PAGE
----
An Eco Dyer’s June Garden

The garden I collect my dye plants from has been over 25 years in the making. My husband has a penchant for creating quirkily beautiful sculptures to place among the plants. It's not a garden you can see all at once – it is long and narrow but twisty with odd little angles and corners to turn except for a long, long border beside the Rideau Canal inlet pond. So over time, I have developed many small areas with a sculpture or other ornament as a focal point. The experience is of passing through many gardens but not necessarily dye gardens.

Classical plant nomenclature would attach “tinctoria” to the name of any plant known to tradition as a dye plant. I do not have many of those “official” dye plants, only two in fact: Coreopsis t. and Anthemis t. Since starting to work with eco dyes, I have come to know that virtually every plant can produce some colour on a substrate, given appropriate preparation, dye processing and post- dye treatments. But It will take me quite some time to learn about the eco dyes and print properties of all the plants and their parts in my garden: fresh, dried, leaf, stalk, bloom, seed, root, bark: these all come into the colourplay, as do other aspects of the craft such as appropriate processing times and methods, dye assistants and mordants, fibre type and age…Still, with experience and the help of other dyers' knowledge generously shared, I can begin to feel confident that I might contribute something to the field.

So once a month throughout the season, I thought I could show you some of the plants that grow nicely here and some I use for my dyeing and printing experiments and projects.

Clicking on the link below takes you to a web album of my garden photos for June.

About wendyfe

I am a fibre artist working in mixed media textiles with a focus on vintage cloth reworked with stitching, natural dyeing, eco printing and rust printing . My work can be seen at
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13 Responses to An Eco Dyer’s June Garden

  1. Pia says:

    Thanks for showing your wonderful garden! Very inspirational!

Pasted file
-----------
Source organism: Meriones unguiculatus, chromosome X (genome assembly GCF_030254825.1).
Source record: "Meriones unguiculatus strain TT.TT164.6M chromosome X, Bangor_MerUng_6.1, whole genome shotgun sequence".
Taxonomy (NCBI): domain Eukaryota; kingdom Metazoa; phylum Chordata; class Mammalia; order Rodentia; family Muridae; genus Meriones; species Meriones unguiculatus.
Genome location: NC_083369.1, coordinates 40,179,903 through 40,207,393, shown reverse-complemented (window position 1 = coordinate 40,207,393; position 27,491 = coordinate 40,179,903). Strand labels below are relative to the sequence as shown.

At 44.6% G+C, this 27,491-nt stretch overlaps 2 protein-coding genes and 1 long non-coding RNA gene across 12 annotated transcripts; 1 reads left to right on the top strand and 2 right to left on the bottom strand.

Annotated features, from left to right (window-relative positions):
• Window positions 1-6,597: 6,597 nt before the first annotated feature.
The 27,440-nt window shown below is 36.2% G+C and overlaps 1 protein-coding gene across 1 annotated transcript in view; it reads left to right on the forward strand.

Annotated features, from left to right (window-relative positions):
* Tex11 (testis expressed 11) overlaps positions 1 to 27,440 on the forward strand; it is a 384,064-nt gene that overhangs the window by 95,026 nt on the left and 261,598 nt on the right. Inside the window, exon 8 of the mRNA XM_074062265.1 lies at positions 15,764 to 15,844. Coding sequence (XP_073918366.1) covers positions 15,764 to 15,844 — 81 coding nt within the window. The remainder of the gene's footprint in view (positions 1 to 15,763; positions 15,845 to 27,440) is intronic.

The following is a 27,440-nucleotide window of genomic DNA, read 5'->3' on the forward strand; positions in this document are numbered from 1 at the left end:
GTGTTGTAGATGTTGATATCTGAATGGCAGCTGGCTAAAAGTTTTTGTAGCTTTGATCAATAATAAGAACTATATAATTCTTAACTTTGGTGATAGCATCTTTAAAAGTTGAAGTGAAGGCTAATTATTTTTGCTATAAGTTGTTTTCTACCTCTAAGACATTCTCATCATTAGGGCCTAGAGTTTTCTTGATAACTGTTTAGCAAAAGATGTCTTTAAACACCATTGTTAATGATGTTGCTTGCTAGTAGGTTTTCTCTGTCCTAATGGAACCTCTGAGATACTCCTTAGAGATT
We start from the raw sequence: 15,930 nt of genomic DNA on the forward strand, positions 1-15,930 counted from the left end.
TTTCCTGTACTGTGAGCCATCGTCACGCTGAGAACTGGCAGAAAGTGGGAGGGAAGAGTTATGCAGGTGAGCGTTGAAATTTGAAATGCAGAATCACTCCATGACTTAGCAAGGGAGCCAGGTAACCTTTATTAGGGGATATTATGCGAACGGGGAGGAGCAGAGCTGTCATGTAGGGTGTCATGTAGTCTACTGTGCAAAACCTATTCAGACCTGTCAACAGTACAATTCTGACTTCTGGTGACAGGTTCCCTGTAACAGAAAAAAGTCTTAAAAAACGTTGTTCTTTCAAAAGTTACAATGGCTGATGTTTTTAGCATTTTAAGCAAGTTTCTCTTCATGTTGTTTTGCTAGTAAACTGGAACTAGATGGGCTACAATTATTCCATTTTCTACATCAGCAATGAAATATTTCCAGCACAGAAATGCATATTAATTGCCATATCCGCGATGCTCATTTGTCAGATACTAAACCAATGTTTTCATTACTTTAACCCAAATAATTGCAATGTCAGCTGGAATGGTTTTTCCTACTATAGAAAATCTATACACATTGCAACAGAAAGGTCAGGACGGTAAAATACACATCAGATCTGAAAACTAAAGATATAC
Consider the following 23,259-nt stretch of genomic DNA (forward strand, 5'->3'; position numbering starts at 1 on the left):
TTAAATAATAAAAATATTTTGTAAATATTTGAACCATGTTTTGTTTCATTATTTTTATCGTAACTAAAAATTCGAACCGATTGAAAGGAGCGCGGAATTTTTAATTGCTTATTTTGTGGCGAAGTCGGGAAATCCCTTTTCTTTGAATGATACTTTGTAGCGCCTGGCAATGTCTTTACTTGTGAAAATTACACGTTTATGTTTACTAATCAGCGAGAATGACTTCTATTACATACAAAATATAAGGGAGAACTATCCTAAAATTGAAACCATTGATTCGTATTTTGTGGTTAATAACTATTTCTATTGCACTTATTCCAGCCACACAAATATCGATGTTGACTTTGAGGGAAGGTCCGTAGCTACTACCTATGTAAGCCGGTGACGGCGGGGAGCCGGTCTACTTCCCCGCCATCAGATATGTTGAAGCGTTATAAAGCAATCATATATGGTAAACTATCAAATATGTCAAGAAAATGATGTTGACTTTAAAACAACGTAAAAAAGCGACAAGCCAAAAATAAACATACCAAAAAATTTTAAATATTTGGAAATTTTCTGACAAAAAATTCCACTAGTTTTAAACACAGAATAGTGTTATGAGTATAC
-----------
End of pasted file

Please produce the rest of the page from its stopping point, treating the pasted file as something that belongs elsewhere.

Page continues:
• wendyfe says:

      Thank you, Pia!

      I often feel that the garden is what pushes me to all the art I do, and have done. It truly is my most enduring passion

  2. arlee says:

    A wonderful idea, Wendy. And i can’t wait to replant mine–sadly my Coreopsis with the dye properties was the one thing that curled up its toes and gave up the ghost…..

  3. Another wonderful entry, your garden looks fascinating.
    When are you going to write a book, your blog is always so interesting and inspirational

  4. Susana Peñaloza says:

    Muchas Gracias por las enseñanzas y los Tips. Las fotos son preciosas ¡¡¡¡¡¡¡¡¡¡¡¡¡ Un abrazo desde Chile, Susana

  5. Chimo says:

    Enjoyed reading your article in Somerset Studios … very nice pictures included … too bad your text isn’t as you had submitted. This will give great exposure to your plant pigment dye techniques and book constructions. I’m just happy to say : ” I knew her when ….”
    Thanks so much for sharing all that you do.

    • wendyfe says:

      Ha ha, Jennifer!

      I will try not to let fame get to my head. For sure I will have a go with water-removable adhesives to attach plants to their substrates, if only as experiment. Just as long as people realize that PVA would glue your teeth back in…so they would not easily unstick a leaf from a paper substrate.


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